It is extremely tough to make most who hail from traditional and orthodox backgrounds to look above all this but at least we can bring about the change with our generation.
    Btw I completely agree with Rajrupa. the Aarti done when a girl reaches puberty is something I have never been able to digest.. and guess what, so called 'educated' people from our own generation do it too!

    1. That is irony Seeta, the 'educated' people following all this. and they all do it in the name of God, the creator who gave us all the natural process. I am glad that we women are standing up against this.

  4. Gayatri, since I come from the same background (Palakkad orthodox conservative Nair family) I can very well understand your angst. The bath in the pond along with the mat, clothes and utensils that I used (or of people who touched me by mistake) even while I didn't know swimming is still a scary experience as fresh in my mind. I was told by grandma that girls who enter the Pambu Kaavu (Snake temple) within the compound of the house will not bear children. Later in my life when I had problems conceiving (which was due to a gynaecological disorder) I honestly believed that it was because I had once thrown a stone into that fence while menstruating. I was just 11 years old then.

    I'm glad that my daughters will not have to go through all of that.

    1. Your post brought back so many memories Rekha and I can understand what you must have gone through dear. Hugs! I too am glad that my daughter will not face it 🙂

  5. Women have been discriminated against by all religions. It is the woman who is responsible for the 'impure thoughts' that a man has, we are told. Despite the process being integral to childbirth, menstruation is treated like a dirty word – a word we are not to utter in public. There is an interesting take on this whole 'impurity' concept though. I am told this was done so that women, who worked tirelessly day after day, would get some rest (since they are not allowed in the kitchen). A point to ponder, but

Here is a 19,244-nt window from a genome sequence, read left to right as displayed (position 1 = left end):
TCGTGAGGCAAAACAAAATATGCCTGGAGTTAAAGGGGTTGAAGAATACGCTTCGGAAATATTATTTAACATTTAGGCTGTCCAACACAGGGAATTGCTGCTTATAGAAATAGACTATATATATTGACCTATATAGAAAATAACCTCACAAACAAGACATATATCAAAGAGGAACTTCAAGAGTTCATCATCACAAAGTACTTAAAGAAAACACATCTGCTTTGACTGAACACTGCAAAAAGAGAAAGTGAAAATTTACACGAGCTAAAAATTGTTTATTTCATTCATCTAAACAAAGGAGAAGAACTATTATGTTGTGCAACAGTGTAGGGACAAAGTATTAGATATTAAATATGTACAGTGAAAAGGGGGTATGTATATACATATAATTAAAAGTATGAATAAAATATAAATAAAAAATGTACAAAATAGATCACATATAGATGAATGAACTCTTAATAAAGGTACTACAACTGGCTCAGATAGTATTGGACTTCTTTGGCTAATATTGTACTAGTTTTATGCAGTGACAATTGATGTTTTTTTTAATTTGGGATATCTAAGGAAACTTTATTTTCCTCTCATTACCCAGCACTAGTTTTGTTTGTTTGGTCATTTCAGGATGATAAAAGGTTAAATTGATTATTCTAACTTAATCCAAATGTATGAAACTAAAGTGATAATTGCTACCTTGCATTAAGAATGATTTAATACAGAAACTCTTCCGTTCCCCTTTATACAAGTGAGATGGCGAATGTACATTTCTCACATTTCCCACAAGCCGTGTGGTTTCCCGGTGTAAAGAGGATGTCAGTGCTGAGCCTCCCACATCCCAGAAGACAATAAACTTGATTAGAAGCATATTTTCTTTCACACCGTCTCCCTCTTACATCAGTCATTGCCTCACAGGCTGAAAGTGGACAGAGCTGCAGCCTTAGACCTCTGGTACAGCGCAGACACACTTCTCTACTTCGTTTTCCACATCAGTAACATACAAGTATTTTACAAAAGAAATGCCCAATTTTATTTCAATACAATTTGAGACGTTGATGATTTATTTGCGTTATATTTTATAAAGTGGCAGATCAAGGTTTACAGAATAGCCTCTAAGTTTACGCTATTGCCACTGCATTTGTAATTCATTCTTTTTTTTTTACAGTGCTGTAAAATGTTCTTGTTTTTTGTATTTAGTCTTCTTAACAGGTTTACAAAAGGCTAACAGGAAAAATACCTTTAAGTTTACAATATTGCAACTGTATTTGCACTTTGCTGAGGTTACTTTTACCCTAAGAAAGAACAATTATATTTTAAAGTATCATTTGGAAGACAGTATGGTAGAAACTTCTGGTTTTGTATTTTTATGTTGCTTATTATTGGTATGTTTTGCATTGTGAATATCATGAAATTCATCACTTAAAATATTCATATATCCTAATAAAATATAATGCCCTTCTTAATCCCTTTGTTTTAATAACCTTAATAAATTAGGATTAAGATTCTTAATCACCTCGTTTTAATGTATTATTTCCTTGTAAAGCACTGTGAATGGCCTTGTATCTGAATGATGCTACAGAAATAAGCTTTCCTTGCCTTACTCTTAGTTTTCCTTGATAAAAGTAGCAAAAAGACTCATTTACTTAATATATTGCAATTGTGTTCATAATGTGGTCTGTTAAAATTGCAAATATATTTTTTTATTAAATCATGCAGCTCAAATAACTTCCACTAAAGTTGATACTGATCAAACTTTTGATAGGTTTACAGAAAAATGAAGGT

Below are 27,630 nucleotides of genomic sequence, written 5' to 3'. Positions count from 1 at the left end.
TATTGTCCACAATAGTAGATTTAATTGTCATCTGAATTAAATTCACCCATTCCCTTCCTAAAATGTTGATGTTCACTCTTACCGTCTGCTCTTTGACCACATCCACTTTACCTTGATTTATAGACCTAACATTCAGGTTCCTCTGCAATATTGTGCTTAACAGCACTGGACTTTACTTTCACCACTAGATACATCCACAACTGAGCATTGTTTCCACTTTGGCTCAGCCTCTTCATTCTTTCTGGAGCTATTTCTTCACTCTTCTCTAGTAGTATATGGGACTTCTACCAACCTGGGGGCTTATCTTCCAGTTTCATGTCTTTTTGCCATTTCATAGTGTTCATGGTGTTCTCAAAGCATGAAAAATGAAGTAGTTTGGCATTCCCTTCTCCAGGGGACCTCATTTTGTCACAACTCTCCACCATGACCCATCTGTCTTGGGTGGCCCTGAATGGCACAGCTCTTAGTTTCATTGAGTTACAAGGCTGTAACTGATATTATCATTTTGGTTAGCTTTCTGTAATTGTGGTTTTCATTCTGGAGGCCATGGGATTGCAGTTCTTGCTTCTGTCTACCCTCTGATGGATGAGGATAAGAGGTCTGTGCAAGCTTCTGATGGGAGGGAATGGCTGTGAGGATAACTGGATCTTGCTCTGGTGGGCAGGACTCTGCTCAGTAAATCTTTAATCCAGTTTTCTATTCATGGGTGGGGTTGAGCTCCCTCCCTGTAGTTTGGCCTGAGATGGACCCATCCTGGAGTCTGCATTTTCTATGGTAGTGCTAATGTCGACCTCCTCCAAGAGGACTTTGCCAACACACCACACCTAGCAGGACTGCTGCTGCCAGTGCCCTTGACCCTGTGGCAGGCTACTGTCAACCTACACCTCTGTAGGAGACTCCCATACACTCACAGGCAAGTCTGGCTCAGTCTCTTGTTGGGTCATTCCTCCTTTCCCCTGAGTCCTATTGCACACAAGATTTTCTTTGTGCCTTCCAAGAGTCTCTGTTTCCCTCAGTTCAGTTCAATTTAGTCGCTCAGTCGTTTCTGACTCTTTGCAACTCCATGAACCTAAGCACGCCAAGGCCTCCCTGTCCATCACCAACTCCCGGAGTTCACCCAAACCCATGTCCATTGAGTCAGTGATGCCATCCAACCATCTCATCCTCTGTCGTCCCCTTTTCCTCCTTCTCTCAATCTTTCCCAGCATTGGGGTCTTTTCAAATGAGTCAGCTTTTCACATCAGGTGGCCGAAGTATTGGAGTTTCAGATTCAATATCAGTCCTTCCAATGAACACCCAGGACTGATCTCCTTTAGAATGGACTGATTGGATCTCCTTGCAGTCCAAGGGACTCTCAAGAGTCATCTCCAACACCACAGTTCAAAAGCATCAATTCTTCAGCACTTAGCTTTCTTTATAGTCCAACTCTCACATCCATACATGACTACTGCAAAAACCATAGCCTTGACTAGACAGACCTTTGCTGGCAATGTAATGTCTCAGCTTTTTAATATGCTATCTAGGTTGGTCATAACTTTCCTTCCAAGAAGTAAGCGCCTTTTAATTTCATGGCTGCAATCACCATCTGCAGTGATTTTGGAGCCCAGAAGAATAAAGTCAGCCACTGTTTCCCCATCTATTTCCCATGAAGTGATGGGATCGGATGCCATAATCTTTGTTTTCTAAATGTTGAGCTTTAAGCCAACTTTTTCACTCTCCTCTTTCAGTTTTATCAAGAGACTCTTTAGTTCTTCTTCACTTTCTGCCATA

banning them from any religious event is truly deplorable.

    1. Yes olden days, there used to be so much work and women needed rest. Also there was no proper sanitation. But these days they follow all this blindly and take the name of God. That is what I disapprove of the most

  6. What scares me is this sort of thing happened in an urban family of educated people in the 21st century (or maybe at the fag end of the 20th century).
    I know of an educated woman in her early 30s who enthusiastically follows the menstrual taboo even today. Unfortunately, I do not know her well enough to discuss the subject with her.

    1. It does happen even today Proactive Indian. I too follow some customs just to be a 'good bahu' (I am guilty) After a point we have t stand up for what we belive.

  7. Gayatri, I fully understand your anger and the reluctance to cow down to the norms of the society.
    We do not have such strict restrictions .But what shook me was when a neighbour from another caste commented that your caste is not so 'shuddh'(clean) as you do not segregate the girls during 'those' days. My mother just nodded , not wanting to get into an argument. But I was angry with her point of view.

  8. I fail to understand how we don't question such orthodox and blind faith. Glad that you came with this honest post in the realm of patriarchal society. My mom also believes in orthodox views like if we don't perform prayers, calamity will strike.
    I nay come with a post on blind faith.

  9. I vaguely remember my grand-mother and mother telling me how menstruating girls/women should refrain from praying. However, my mom passed this information to me, more as a news than a rule. It was as if, she wanted me to make my own choice. I was never forced to do or to refrain from anything during 'those 5 days'!

    I understood, it was on me to decide whether I want to break the meaningless norms or to stand by it. At that tender age, when puberty had just struck, I tired to find answers. I looked at the deities of Goddess Laxmi, Saraswati and Durga and said to myself- 'they are females too! Why would they want such discrimination!!'

    I started to pray during my cycles. Still not very sure whether I was right in my doing or not. Month 1 – I prayed. Month 2 – I prayed. Month 3 – I prayed… and I soon realized that God was actually not getting annoyed with me for visiting temples or doing puja during 'those days'. The Almighty was not punishing me for anything. He was by my side just as always.

    I knew I had broken a norm that many would not appreciate but at the same time, I knew that I was menstruating because that is what God wanted for me and He could not hate me for something that was happening according to his will.

    I continue to offer my prayers to my Lord irrespective of anything. Though, I might not sound very confident when I tell this to the elderly but I am sure to narrate this to the generations to come. Young girls need to be told that the only thing they should fear is the consequences of their ill-doing and menstruating is definitely NOT one of those.

Leave a Reply

Your email address will not be published. Required fields are marked *